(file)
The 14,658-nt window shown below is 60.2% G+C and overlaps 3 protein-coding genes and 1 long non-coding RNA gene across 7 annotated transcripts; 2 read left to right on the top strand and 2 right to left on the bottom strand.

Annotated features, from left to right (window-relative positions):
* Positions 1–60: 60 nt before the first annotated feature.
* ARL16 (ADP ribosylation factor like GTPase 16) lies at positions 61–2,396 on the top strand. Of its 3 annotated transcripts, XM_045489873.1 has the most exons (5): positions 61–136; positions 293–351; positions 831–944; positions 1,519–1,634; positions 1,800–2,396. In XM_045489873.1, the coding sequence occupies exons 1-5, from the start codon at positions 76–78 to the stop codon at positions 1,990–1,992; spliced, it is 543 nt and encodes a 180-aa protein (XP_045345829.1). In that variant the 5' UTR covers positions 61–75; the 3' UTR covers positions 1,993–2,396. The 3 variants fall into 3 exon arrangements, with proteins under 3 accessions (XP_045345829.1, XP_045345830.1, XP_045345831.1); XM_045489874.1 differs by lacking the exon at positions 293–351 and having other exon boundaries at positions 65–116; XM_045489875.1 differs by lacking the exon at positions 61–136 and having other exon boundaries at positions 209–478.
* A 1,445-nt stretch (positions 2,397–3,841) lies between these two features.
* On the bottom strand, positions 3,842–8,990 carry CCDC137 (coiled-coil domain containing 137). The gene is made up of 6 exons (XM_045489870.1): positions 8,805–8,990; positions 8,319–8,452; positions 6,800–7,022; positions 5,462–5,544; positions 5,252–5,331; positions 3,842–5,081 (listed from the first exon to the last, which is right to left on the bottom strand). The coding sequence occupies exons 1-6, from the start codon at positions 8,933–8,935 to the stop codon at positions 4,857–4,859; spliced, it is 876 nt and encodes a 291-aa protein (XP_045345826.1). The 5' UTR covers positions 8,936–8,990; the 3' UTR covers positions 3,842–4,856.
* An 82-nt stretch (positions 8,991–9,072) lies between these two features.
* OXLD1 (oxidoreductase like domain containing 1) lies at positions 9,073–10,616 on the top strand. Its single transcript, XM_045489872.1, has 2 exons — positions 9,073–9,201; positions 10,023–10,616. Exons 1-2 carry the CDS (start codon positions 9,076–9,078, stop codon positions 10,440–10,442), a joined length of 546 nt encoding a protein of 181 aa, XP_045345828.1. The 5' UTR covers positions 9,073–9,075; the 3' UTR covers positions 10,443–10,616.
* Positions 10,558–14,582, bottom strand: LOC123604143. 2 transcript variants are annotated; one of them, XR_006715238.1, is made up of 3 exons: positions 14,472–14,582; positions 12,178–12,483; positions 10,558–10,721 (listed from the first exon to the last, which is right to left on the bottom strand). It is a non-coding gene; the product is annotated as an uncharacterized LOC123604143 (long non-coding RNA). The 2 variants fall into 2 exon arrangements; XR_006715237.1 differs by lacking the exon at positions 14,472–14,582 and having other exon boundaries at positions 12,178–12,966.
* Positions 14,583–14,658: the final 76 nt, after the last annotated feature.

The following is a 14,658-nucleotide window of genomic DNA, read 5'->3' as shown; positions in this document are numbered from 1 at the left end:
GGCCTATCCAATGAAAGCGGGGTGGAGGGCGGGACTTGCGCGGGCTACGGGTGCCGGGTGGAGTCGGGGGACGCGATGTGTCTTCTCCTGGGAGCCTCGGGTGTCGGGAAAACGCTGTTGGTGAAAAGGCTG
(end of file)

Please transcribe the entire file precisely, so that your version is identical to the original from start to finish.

The 14,658-nt window shown below is 60.2% G+C and overlaps 3 protein-coding genes and 1 long non-coding RNA gene across 7 annotated transcripts; 2 read left to right on the top strand and 2 right to left on the bottom strand.

Annotated features, from left to right (window-relative positions):
* Positions 1–60: 60 nt before the first annotated feature.
* ARL16 (ADP ribosylation factor like GTPase 16) lies at positions 61–2,396 on the top strand. Of its 3 annotated transcripts, XM_045489873.1 has the most exons (5): positions 61–136; positions 293–351; positions 831–944; positions 1,519–1,634; positions 1,800–2,396. In XM_045489873.1, the coding sequence occupies exons 1-5, from the start codon at positions 76–78 to the stop codon at positions 1,990–1,992; spliced, it is 543 nt and encodes a 180-aa protein (XP_045345829.1). In that variant the 5' UTR covers positions 61–75; the 3' UTR covers positions 1,993–2,396. The 3 variants fall into 3 exon arrangements, with proteins under 3 accessions (XP_045345829.1, XP_045345830.1, XP_045345831.1); XM_045489874.1 differs by lacking the exon at positions 293–351 and having other exon boundaries at positions 65–116; XM_045489875.1 differs by lacking the exon at positions 61–136 and having other exon boundaries at positions 209–478.
* A 1,445-nt stretch (positions 2,397–3,841) lies between these two features.
* On the bottom strand, positions 3,842–8,990 carry CCDC137 (coiled-coil domain containing 137). The gene is made up of 6 exons (XM_045489870.1): positions 8,805–8,990; positions 8,319–8,452; positions 6,800–7,022; positions 5,462–5,544; positions 5,252–5,331; positions 3,842–5,081 (listed from the first exon to the last, which is right to left on the bottom strand). The coding sequence occupies exons 1-6, from the start codon at positions 8,933–8,935 to the stop codon at positions 4,857–4,859; spliced, it is 876 nt and encodes a 291-aa protein (XP_045345826.1). The 5' UTR covers positions 8,936–8,990; the 3' UTR covers positions 3,842–4,856.
* An 82-nt stretch (positions 8,991–9,072) lies between these two features.
* OXLD1 (oxidoreductase like domain containing 1) lies at positions 9,073–10,616 on the top strand. Its single transcript, XM_045489872.1, has 2 exons — positions 9,073–9,201; positions 10,023–10,616. Exons 1-2 carry the CDS (start codon positions 9,076–9,078, stop codon positions 10,440–10,442), a joined length of 546 nt encoding a protein of 181 aa, XP_045345828.1. The 5' UTR covers positions 9,073–9,075; the 3' UTR covers positions 10,443–10,616.
* Positions 10,558–14,582, bottom strand: LOC123604143. 2 transcript variants are annotated; one of them, XR_006715238.1, is made up of 3 exons: positions 14,472–14,582; positions 12,178–12,483; positions 10,558–10,721 (listed from the first exon to the last, which is right to left on the bottom strand). It is a non-coding gene; the product is annotated as an uncharacterized LOC123604143 (long non-coding RNA). The 2 variants fall into 2 exon arrangements; XR_006715237.1 differs by lacking the exon at positions 14,472–14,582 and having other exon boundaries at positions 12,178–12,966.
* Positions 14,583–14,658: the final 76 nt, after the last annotated feature.

The following is a 14,658-nucleotide window of genomic DNA, read 5'->3' as shown; positions in this document are numbered from 1 at the left end:
GGCCTATCCAATGAAAGCGGGGTGGAGGGCGGGACTTGCGCGGGCTACGGGTGCCGGGTGGAGTCGGGGGACGCGATGTGTCTTCTCCTGGGAGCCTCGGGTGTCGGGAAAACGCTGTTGGTGAAAAGGCTG